Maintaining muscle as you age is important for health and longevity. Muscle helps to protect your organs and bones underneath and allows you to move your body. It’s key to movement, and if you resistance train right then you can put on additional muscle mass as you age.
Maintaining Muscle As You Age
Maintaining muscle gets more difficult as we age due to lower testosterone levels, being less effective at utilising protein and sarcopenia which is the increased loss of muscle mass as a result of ageing. Less muscle increases your risk of falls, fractures and other injuries. Those with sarcopenia can expect to lose 3 – 5% of their muscle per decade, but this can be prevented with regular resistance training to preserve, maintain and even increase muscle mass and strength. Sarcopenia increases your risk of having a fracture from a fall by 2.3 times so if we can avoid muscle wasting away, it’s best to.
If you’re determined to maintain muscle, can get your diet, sleep and training right and keep it consistent then there’s no reason why you can’t maintain muscle as you age and compete with the younger teenagers whether it’s outside at the park or in the gym.
A study at Ohio university found that older subjects gained strength ‘at the same rate as untrained young men.’ I wouldn’t agree that this is entirely true, but the older men experienced a 30 – 40% increase in muscle and up to a 100% stamina increase after 16 weeks of strength training.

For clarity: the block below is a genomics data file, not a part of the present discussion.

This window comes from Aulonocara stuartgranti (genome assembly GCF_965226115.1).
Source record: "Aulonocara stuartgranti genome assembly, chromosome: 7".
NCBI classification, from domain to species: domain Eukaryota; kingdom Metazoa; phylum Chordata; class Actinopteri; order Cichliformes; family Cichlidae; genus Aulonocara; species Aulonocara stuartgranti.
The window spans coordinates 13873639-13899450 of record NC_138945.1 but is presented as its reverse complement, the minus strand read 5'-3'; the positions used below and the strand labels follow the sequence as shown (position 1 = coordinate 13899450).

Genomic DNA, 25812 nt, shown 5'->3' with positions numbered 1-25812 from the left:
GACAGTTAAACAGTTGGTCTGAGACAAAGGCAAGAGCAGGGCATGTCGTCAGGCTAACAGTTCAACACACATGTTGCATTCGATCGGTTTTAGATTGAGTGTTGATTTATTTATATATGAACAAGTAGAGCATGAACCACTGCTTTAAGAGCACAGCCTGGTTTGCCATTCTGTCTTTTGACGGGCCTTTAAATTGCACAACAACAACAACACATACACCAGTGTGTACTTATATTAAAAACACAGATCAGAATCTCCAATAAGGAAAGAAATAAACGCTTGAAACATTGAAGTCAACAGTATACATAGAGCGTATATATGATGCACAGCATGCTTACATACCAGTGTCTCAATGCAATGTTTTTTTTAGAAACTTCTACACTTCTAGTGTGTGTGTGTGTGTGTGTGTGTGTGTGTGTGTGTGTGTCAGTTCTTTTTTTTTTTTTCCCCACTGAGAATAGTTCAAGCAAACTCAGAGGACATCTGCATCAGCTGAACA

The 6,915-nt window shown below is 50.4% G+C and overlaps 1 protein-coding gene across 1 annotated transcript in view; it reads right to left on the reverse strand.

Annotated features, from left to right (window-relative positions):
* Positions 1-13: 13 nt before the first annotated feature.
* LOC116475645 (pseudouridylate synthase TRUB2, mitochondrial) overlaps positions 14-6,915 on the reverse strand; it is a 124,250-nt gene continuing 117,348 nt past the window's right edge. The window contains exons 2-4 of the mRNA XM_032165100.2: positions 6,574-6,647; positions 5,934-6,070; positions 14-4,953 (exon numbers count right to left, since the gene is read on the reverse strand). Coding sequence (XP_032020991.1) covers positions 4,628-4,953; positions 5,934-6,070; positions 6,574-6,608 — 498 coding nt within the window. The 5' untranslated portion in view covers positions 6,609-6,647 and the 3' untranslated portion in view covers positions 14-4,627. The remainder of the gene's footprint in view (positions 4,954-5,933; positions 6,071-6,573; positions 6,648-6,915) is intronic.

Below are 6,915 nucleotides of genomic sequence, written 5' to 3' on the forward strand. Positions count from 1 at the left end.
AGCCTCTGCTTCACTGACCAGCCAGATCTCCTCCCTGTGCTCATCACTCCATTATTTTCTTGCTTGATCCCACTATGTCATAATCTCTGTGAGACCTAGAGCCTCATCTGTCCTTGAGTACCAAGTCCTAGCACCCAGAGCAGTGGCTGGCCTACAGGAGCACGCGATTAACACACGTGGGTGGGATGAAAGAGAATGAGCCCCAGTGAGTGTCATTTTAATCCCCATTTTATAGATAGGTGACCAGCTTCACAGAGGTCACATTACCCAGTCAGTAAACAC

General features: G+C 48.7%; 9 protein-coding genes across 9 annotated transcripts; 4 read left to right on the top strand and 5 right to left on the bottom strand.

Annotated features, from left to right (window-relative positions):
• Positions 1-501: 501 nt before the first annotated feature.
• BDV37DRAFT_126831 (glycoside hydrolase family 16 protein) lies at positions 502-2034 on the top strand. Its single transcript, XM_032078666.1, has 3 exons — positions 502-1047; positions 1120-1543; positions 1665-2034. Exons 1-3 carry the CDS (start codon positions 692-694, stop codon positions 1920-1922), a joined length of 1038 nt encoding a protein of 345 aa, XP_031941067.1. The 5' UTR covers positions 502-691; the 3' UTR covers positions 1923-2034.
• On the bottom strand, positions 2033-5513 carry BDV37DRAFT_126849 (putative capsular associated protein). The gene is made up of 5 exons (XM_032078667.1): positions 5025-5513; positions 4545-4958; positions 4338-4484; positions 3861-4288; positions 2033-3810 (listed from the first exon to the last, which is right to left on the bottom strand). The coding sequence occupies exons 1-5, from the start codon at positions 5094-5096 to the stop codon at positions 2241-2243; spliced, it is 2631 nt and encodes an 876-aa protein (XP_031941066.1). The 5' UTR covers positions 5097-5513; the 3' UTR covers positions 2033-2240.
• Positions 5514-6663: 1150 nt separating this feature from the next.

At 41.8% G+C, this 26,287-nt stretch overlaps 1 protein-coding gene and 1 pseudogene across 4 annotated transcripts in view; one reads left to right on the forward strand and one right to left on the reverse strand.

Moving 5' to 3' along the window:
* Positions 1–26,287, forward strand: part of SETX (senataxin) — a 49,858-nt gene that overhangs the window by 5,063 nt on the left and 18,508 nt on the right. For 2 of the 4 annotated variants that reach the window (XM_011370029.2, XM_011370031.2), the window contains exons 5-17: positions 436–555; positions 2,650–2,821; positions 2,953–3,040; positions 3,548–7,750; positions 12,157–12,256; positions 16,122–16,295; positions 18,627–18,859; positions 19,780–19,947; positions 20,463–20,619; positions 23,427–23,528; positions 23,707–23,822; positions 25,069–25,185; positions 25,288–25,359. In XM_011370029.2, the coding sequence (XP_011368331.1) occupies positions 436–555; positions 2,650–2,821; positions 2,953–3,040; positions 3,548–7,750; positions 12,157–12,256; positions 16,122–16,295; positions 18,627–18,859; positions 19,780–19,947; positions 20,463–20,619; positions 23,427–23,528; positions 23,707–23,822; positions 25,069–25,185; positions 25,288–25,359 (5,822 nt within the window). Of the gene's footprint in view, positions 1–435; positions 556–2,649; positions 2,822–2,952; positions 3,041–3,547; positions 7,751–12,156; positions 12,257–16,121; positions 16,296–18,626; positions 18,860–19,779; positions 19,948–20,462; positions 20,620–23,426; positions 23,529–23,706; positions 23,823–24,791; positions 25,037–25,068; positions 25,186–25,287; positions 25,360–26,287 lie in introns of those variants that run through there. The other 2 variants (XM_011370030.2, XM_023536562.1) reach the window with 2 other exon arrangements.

Benefits Of Maintaining Muscle
Regulates Blood Sugar
Carbohydrates are converted into sugars such as glucose in the body which are stored in the liver and muscle cells as glycogen. Having a greater muscle mass allows your muscles to accommodate greater amounts of sugar in your muscle cells which helps to regulate and control your blood sugar.
Furthermore, after exercise such as resistance training, you will have built up a glycogen debt in your muscles allowing your body to handle a greater amount of carbohydrates without causing such a rapid spike in blood sugar and a subsequent increase in inflammation from having nowhere to put the sugar floating around in the blood (bear in mind that at any one time you only have 4g sugar floating around in your blood).